Book Review: The Obelisk Gate

Essun has found herself somewhere safe, or as close to it as one can get at the end of the world, but she still hasn’t done the one thing she set out to: find her daughter. Unfortunately, it looks like that goal is going to have to wait, while Essun deals with one imminent threat after another and learns (or tries to) how to do the impossible from a man she never thought she’d see again. A man who may not even live long enough to teach her. Suffice it to say, she has a lot on her plate.

**Warning: Spoilers for The Broken Earth Book 1. While I’ve done my best to keep spoilers to a minimum, if you haven’t finished the first one yet you’re going to want to do that first, because there are things that I mention in this review that give away certain plot points or revelations. But anyway, if you haven’t finished book 1 yet, what are you playing at? Do yourself a favour, go read that (and then my review of it!) and then come have a look at this review.**

N. K. Jemisin begins book two, The Obelisk Gate, by back-tracking to explore the events directly preceding book 1. Not the moments leading up to the literal earth-shattering, ending-of-the-world disaster, but the more personal tragedy: the death of Essun’s sun, Uche, at the hands of her husband. And then, immediately afterwards, we pick up right where the first book left off. Essun, discussing the aforementioned destruction of the world as we know it with the man who caused it.

This will prove to be a common theme, and one of the things that makes this book so irresistible to me, the butting up of large-scale disaster with interpersonal tension so thick it could suffocate you. Neither takes a back seat, and both have equal effect on the emotional states of the characters.

Essun’s chapters are still told in second person, which I once again took a few pages to get into, giving them an interesting sense of immediacy. The narrator makes an appearance though, addressing you (you as Essun, rather than you the reader), which I had mixed feelings about. Ultimately, I think this is part of Jemisin tying together the narratives, the ones lurking in the background as well as the ones playing out more obviously, as some of the quieter voices from book one start to make themselves heard. I didn’t love it though, because I felt like it pulled me out of the story to draw my attention to the unusual narrative style.

There were a few moments where I found the writing style veered from appealingly conversational to self-conscious, but I think I’ve got a lower than usual threshold for that kind of thing than most. There’s a repeated technique where ‘your’ thoughts interrupt or overtake the narration, which works to emphasise the emotional stakes of a moment or revelation, but I kind of lost patience with it. I did enjoy the general tone of the writing though, there’s a dry humour to it that I loved, and I appreciated that the book never talked down to the reader.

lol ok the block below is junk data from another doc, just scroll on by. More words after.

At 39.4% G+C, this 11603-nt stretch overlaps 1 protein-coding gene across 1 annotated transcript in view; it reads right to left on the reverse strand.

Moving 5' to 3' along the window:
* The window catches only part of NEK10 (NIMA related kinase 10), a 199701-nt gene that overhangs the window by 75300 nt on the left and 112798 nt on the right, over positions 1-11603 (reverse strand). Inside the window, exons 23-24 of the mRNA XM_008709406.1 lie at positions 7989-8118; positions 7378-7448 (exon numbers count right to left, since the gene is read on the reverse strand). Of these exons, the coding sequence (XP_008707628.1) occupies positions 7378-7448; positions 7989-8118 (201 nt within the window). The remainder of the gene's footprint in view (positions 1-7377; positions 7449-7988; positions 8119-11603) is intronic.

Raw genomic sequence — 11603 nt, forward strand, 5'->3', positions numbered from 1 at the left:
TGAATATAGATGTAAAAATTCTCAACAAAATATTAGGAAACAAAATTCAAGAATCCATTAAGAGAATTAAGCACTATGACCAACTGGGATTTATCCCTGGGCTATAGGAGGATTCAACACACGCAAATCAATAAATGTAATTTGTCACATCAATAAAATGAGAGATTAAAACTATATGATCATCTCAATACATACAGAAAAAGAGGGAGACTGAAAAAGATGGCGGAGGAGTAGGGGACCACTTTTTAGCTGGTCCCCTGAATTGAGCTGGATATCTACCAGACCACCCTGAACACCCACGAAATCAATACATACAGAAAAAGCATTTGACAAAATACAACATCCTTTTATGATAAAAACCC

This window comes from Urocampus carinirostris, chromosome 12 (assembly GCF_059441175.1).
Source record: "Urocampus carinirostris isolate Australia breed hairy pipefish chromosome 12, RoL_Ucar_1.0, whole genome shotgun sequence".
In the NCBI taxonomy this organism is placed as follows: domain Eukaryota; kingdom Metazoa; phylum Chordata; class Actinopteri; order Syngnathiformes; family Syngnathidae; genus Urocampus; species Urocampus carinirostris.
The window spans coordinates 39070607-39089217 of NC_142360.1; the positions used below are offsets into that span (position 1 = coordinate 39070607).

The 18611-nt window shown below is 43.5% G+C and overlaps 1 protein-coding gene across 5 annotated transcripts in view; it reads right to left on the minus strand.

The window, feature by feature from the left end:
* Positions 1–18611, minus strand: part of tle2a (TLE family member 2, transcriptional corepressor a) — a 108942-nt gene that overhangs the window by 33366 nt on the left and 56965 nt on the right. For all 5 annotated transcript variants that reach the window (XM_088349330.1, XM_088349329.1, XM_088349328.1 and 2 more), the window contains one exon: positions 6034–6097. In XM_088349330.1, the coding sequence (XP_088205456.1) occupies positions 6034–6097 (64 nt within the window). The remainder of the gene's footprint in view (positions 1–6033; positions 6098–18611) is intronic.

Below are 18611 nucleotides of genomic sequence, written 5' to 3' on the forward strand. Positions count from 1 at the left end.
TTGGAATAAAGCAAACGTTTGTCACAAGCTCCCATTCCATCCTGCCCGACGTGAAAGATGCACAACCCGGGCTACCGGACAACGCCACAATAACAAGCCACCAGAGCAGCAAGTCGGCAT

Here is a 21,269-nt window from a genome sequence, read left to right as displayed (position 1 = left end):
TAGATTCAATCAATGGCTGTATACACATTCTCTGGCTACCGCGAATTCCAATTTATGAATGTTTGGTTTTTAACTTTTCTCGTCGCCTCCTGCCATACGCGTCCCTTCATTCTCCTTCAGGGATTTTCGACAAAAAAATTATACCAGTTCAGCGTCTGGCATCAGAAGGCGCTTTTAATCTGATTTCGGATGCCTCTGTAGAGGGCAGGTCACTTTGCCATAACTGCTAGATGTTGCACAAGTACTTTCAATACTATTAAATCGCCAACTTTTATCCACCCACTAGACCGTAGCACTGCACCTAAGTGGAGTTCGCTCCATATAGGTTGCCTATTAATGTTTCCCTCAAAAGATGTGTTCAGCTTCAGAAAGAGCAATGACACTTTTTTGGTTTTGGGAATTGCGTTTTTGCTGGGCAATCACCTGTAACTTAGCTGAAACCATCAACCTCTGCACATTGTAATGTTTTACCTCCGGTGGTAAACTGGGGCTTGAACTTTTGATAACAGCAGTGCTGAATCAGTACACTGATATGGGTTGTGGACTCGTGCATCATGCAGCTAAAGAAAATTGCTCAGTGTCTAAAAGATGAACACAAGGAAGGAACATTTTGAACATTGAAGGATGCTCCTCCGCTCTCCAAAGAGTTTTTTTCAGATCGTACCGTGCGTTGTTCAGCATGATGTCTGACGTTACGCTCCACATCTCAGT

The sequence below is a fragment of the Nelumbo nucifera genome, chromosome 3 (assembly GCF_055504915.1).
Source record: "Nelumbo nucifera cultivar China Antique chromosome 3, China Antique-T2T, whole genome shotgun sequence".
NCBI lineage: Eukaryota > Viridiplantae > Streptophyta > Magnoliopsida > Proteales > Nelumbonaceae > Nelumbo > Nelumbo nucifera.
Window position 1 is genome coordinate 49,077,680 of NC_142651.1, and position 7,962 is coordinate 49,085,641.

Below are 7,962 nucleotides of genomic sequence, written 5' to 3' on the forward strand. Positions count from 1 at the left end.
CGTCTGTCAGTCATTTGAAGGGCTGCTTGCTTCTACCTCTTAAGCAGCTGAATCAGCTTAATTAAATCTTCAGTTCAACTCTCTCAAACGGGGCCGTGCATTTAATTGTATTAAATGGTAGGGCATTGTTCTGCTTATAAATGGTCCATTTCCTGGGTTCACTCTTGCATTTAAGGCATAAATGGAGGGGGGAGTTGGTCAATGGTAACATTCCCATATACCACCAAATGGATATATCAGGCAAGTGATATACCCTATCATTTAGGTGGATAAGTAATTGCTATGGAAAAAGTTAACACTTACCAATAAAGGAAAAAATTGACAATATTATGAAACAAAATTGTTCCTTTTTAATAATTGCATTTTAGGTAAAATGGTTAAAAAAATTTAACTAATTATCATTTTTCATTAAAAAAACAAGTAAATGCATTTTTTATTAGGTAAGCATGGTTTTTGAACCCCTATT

It’s a complex story, with an intricate not-quite-magic system at play, and the teacher-student dynamic between Alabaster and Essun could have been an opportunity for the author to spoon-feed readers some of the more baffling elements of orogeny and the obelisks. But Jemisin (or perhaps Essun and Alabaster themselves) says a frank “rust that” to that notion, and the lessons are mostly an opportunity for the characters to confuse themselves further rather than a chance to clear things up for the reader. I made a few attempts to re-read some of those sections, hoping to gain some understanding of the mechanisms of power the characters were working with, but in the end the only thing that really helped me understand was forging on with the story and, like Essun, waiting for experience to teach me what words could not. How many books give you an experience that mirrors the main characters’ so clearly, while making it seem so effortless?

I haven’t even mentioned the other storylines in the book. Unlike in The Fifth Season, the different point-of-view chapters in The Obelisk Gate seem to be broadly occurring at the same time, and the chapters are mostly split between two characters rather than three. Essun and Nassun, Essun’s daughter, make up the two predominant perspectives, with another character in Nassun’s orbit taking a few chapters and the narrating character getting “interludes”, brief chapters in italics and a different font which provide a hazy context for the conflicts jostling behind the scenes. I was glad that this book didn’t introduce any new characters to have point of view chapters, and I think it’s part of Jemisin’s great skill as a writer to keep the story’s focus so tight while the disaster of the Season clearly plays out on a planetary scale.

I read through this book in a little over a day, it absolutely hooked me from start to finish, and I’ve already ordered book three. This is one of the most compelling and involved fantasy series I’ve read in recent memory, and I’d recommend it to any fans of the genre. There are some descriptions of violence and injury that might be difficult for sensitive readers, but it’s not gratuitous or unnecessarily graphic. If you enjoy stories that weave science into their magic, invented worlds so real you can taste the ash in the air and characters with real flaws trying to make the best of catastrophe then you should really be reading these books.

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